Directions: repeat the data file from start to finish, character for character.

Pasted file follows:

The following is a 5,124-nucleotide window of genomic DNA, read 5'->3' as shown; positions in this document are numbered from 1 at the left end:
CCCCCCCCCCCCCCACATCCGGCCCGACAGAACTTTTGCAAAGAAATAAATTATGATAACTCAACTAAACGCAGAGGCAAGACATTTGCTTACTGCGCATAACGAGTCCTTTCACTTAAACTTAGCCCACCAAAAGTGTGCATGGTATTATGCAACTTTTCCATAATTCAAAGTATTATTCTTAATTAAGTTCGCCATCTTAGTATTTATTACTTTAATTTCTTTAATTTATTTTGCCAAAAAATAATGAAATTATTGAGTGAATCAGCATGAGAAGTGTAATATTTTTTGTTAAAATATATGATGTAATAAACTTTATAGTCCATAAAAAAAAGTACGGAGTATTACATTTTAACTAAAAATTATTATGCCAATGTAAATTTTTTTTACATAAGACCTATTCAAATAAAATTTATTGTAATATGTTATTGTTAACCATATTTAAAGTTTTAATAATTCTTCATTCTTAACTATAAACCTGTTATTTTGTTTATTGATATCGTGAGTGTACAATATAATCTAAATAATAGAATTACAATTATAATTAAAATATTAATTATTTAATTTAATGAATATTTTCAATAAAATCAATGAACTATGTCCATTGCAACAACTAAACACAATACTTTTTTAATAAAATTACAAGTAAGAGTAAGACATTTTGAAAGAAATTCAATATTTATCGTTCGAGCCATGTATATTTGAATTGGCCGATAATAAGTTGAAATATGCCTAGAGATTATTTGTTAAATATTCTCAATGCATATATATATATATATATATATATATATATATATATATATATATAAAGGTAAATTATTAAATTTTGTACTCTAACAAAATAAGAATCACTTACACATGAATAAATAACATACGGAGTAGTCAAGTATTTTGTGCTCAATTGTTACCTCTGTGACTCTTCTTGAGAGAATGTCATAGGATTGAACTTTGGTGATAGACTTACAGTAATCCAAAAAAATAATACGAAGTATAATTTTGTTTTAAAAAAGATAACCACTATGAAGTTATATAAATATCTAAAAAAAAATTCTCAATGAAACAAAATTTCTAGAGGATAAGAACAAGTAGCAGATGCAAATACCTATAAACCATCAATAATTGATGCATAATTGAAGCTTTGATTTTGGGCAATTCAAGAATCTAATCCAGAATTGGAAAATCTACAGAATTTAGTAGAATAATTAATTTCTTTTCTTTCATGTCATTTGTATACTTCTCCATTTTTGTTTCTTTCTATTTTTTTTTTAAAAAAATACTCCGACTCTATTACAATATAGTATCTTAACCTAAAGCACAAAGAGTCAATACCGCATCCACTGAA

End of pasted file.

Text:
The following is a 5,124-nucleotide window of genomic DNA, read 5'->3' as shown; positions in this document are numbered from 1 at the left end:
CCCCCCCCCCCCCCACATCCGGCCCGACAGAACTTTTGCAAAGAAATAAATTATGATAACTCAACTAAACGCAGAGGCAAGACATTTGCTTACTGCGCATAACGAGTCCTTTCACTTAAACTTAGCCCACCAAAAGTGTGCATGGTATTATGCAACTTTTCCATAATTCAAAGTATTATTCTTAATTAAGTTCGCCATCTTAGTATTTATTACTTTAATTTCTTTAATTTATTTTGCCAAAAAATAATGAAATTATTGAGTGAATCAGCATGAGAAGTGTAATATTTTTTGTTAAAATATATGATGTAATAAACTTTATAGTCCATAAAAAAAAGTACGGAGTATTACATTTTAACTAAAAATTATTATGCCAATGTAAATTTTTTTTACATAAGACCTATTCAAATAAAATTTATTGTAATATGTTATTGTTAACCATATTTAAAGTTTTAATAATTCTTCATTCTTAACTATAAACCTGTTATTTTGTTTATTGATATCGTGAGTGTACAATATAATCTAAATAATAGAATTACAATTATAATTAAAATATTAATTATTTAATTTAATGAATATTTTCAATAAAATCAATGAACTATGTCCATTGCAACAACTAAACACAATACTTTTTTAATAAAATTACAAGTAAGAGTAAGACATTTTGAAAGAAATTCAATATTTATCGTTCGAGCCATGTATATTTGAATTGGCCGATAATAAGTTGAAATATGCCTAGAGATTATTTGTTAAATATTCTCAATGCATATATATATATATATATATATATATATATATATATATATATATAAAGGTAAATTATTAAATTTTGTACTCTAACAAAATAAGAATCACTTACACATGAATAAATAACATACGGAGTAGTCAAGTATTTTGTGCTCAATTGTTACCTCTGTGACTCTTCTTGAGAGAATGTCATAGGATTGAACTTTGGTGATAGACTTACAGTAATCCAAAAAAATAATACGAAGTATAATTTTGTTTTAAAAAAGATAACCACTATGAAGTTATATAAATATCTAAAAAAAAATTCTCAATGAAACAAAATTTCTAGAGGATAAGAACAAGTAGCAGATGCAAATACCTATAAACCATCAATAATTGATGCATAATTGAAGCTTTGATTTTGGGCAATTCAAGAATCTAATCCAGAATTGGAAAATCTACAGAATTTAGTAGAATAATTAATTTCTTTTCTTTCATGTCATTTGTATACTTCTCCATTTTTGTTTCTTTCTATTTTTTTTTTAAAAAAATACTCCGACTCTATTACAATATAGTATCTTAACCTAAAGCACAAAGAGTCAATACCGCATCCACTGAA